Drip, drip, drip …

Libby but not Rove to be indicted tomorrow, says the NYT. Investigation to continue. The suspense is bad for you and me. Just think how brutal it is for the bad guys. Maybe one of them will crack.

No idea whether this from the NYT is right, though it seems to be well-sourced and other papers have comparable stories: an indictment tomorrow of Libby, probably on “technical” rather than “substantive” charges, but not indictment of Rove, with the investigation continuing.

That would be lousy for my ability to get a good night’s sleep, but it would be even worse for the White House and therefore better for the future of the country.

Note the wicked brilliance of it: the first big round of slime-and-defend aimed at Fitzpatrick would be muffled. Libby’s friends, if any, will want to go full-bore, but Rove will want to keep, if I may mix a metaphor, his powder dry and his nose clean as long as Fitzgerald continues to hold Rove’s future in his hands.

An indictment of Libby, even if it’s “only” for perjury and obstruction of justice, would dominate a couple of news cycles. Not only does Hutchison’s “perjury technicality” seem to be going down rather badly with the public, but the chorus of “Fitzgerald didn’t indict on anything substantive” would be muted by the unspoken threat “but he still might.”

In purely law-enforcement terms, every additional day of uncertainty is one more day in which some potential defendant’s nerve might crack. I’m not usually considered a softie, and I deeply believe that this crowd mostly deserves it, but what Fitzgerald is doing right now to Rove, Libby, and their friends is just brutal.

No, it’s no worse than prosecutors do to lots of other criminals, and to some innocent people, every day, but it’s brutal nonetheless. I’ve never seen a good statistical study, but I’d bet that being in Rove’s current situation for a while takes years off your life expectancy, even if you’re never actually indicted.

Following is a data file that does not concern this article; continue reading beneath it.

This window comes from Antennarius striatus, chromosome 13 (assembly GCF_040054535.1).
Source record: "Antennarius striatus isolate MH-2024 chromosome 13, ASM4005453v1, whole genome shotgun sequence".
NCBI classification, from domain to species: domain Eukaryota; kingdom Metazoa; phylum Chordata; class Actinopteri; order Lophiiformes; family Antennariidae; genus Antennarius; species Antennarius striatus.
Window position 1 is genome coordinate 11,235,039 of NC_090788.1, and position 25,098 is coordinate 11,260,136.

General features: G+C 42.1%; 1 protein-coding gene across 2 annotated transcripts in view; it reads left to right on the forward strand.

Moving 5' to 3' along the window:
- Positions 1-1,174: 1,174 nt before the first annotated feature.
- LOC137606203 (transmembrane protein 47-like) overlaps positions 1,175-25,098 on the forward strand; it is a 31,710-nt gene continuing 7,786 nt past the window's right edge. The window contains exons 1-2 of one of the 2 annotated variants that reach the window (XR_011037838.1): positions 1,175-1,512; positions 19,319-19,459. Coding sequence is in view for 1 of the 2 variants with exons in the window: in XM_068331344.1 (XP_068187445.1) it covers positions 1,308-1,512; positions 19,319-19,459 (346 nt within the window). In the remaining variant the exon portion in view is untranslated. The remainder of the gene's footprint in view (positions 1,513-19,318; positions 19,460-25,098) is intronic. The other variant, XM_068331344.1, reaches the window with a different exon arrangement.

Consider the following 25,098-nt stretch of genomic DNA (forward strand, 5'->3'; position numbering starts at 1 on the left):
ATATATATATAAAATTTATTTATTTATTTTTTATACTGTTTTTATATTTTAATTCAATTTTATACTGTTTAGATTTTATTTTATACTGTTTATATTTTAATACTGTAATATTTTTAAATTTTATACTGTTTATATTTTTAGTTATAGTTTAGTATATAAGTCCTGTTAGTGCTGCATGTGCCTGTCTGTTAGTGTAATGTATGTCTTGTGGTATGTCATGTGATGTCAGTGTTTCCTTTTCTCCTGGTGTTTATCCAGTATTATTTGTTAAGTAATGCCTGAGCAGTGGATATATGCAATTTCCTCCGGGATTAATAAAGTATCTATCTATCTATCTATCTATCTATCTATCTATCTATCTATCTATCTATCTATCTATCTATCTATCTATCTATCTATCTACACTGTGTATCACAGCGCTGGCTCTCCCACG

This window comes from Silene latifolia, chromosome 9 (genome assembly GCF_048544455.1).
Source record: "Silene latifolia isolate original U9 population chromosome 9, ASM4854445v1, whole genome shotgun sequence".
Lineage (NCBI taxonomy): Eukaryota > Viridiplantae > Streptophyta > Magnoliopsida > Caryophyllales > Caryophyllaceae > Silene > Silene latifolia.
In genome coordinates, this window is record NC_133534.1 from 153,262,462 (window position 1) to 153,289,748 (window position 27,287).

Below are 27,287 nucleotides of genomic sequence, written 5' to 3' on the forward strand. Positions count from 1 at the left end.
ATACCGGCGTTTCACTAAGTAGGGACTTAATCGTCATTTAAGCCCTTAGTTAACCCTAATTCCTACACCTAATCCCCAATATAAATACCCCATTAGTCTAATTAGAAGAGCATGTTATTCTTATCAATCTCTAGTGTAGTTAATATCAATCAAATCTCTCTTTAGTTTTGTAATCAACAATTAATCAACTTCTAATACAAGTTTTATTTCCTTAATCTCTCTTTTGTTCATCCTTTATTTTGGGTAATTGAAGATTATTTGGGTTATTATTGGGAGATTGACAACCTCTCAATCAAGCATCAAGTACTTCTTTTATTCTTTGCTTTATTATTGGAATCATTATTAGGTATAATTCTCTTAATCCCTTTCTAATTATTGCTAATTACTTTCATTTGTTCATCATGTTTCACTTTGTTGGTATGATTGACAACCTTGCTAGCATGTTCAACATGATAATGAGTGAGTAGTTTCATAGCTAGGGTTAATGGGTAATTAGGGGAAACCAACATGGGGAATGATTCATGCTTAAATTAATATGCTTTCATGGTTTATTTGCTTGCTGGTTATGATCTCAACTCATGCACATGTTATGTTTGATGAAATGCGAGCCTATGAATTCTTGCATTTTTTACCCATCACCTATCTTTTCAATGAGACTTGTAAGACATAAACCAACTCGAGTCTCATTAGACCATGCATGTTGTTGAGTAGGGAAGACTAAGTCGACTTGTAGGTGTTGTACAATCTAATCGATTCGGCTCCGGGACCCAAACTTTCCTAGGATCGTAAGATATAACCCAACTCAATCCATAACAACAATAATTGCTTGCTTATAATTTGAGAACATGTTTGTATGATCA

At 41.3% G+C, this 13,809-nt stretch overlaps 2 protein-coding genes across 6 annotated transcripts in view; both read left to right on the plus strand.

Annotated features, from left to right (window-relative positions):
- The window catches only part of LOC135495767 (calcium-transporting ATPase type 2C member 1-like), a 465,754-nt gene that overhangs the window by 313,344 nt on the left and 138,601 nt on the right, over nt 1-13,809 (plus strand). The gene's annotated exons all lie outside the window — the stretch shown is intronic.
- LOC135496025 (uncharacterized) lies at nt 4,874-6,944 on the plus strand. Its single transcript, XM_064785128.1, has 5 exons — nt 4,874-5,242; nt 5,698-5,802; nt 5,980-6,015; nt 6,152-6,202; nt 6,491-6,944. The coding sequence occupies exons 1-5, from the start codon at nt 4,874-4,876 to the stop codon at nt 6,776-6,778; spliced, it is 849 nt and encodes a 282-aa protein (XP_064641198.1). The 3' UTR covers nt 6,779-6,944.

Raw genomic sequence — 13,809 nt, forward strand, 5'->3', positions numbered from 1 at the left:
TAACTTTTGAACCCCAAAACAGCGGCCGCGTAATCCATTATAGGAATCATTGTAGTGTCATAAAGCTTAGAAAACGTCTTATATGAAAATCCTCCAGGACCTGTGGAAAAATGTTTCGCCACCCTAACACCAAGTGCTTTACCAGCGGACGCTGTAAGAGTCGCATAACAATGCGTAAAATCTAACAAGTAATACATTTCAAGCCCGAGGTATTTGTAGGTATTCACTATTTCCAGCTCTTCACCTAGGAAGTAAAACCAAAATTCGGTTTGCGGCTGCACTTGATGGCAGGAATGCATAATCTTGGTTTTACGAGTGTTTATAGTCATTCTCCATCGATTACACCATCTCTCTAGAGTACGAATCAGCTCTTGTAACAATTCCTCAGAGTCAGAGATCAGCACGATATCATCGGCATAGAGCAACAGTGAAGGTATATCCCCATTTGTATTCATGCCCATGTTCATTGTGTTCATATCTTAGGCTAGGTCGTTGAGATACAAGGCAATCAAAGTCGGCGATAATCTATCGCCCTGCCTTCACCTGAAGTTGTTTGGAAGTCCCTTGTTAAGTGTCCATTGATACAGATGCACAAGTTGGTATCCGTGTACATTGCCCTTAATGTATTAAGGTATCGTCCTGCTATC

So subjectively I want the investigative and grand jury phase to end tomorrow, so I can stop fretting about it. But objectively I think letting tomorrow be the next drop of the water torture would be more likely to result in exposing and punishing the guilty and — more important to me — helping to educate the country about the nature of its current ruling cabal.

Anyway, I’m pretty sure we could get the White House Counsel’s office and the right-wing commentariat to agree that the water torture isn’t cruel, inhumane, or degrading. And Mr. Cheney, (or, as the Washington Post editorial page calls him, the “Vice President for Torture”) would undoubtedly agree.

Update It’s official: Libby indicted on false statements, perjury, and obstruction; investigation continues. That doesn’t mean that Libby won’t be indicted on more charges later.

Author: Mark Kleiman

Professor of Public Policy at the NYU Marron Institute for Urban Management and editor of the Journal of Drug Policy Analysis. Teaches about the methods of policy analysis about drug abuse control and crime control policy, working out the implications of two principles: that swift and certain sanctions don't have to be severe to be effective, and that well-designed threats usually don't have to be carried out. Books: Drugs and Drug Policy: What Everyone Needs to Know (with Jonathan Caulkins and Angela Hawken) When Brute Force Fails: How to Have Less Crime and Less Punishment (Princeton, 2009; named one of the "books of the year" by The Economist Against Excess: Drug Policy for Results (Basic, 1993) Marijuana: Costs of Abuse, Costs of Control (Greenwood, 1989) UCLA Homepage Curriculum Vitae Contact: Markarkleiman-at-gmail.com